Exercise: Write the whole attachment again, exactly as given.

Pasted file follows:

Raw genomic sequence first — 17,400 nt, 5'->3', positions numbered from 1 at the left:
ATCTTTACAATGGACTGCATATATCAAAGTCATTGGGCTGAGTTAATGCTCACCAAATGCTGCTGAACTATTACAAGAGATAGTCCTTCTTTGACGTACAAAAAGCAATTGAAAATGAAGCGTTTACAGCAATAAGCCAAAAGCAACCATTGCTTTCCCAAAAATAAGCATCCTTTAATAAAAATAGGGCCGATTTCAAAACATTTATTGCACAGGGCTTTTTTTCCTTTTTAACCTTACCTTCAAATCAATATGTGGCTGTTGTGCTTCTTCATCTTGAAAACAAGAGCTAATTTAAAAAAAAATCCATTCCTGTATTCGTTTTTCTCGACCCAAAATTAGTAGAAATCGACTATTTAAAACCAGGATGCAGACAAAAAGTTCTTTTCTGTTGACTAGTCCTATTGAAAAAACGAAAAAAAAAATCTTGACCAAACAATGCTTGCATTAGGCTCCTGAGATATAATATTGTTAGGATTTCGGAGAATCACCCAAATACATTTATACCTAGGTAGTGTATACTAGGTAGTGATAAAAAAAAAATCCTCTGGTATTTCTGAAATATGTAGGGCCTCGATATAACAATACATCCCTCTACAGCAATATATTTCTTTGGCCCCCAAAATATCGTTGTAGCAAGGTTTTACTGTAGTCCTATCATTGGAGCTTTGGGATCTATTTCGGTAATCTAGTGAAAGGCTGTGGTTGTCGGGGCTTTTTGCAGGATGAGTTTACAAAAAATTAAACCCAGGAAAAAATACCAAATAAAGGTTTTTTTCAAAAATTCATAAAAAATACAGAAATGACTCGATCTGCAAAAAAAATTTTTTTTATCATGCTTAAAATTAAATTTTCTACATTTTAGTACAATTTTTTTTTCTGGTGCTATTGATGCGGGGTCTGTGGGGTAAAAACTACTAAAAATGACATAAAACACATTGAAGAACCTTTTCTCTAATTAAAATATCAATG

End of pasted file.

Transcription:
Raw genomic sequence first — 17,400 nt, 5'->3', positions numbered from 1 at the left:
ATCTTTACAATGGACTGCATATATCAAAGTCATTGGGCTGAGTTAATGCTCACCAAATGCTGCTGAACTATTACAAGAGATAGTCCTTCTTTGACGTACAAAAAGCAATTGAAAATGAAGCGTTTACAGCAATAAGCCAAAAGCAACCATTGCTTTCCCAAAAATAAGCATCCTTTAATAAAAATAGGGCCGATTTCAAAACATTTATTGCACAGGGCTTTTTTTCCTTTTTAACCTTACCTTCAAATCAATATGTGGCTGTTGTGCTTCTTCATCTTGAAAACAAGAGCTAATTTAAAAAAAAATCCATTCCTGTATTCGTTTTTCTCGACCCAAAATTAGTAGAAATCGACTATTTAAAACCAGGATGCAGACAAAAAGTTCTTTTCTGTTGACTAGTCCTATTGAAAAAACGAAAAAAAAAATCTTGACCAAACAATGCTTGCATTAGGCTCCTGAGATATAATATTGTTAGGATTTCGGAGAATCACCCAAATACATTTATACCTAGGTAGTGTATACTAGGTAGTGATAAAAAAAAAATCCTCTGGTATTTCTGAAATATGTAGGGCCTCGATATAACAATACATCCCTCTACAGCAATATATTTCTTTGGCCCCCAAAATATCGTTGTAGCAAGGTTTTACTGTAGTCCTATCATTGGAGCTTTGGGATCTATTTCGGTAATCTAGTGAAAGGCTGTGGTTGTCGGGGCTTTTTGCAGGATGAGTTTACAAAAAATTAAACCCAGGAAAAAATACCAAATAAAGGTTTTTTTCAAAAATTCATAAAAAATACAGAAATGACTCGATCTGCAAAAAAAATTTTTTTTATCATGCTTAAAATTAAATTTTCTACATTTTAGTACAATTTTTTTTTCTGGTGCTATTGATGCGGGGTCTGTGGGGTAAAAACTACTAAAAATGACATAAAACACATTGAAGAACCTTTTCTCTAATTAAAATATCAATG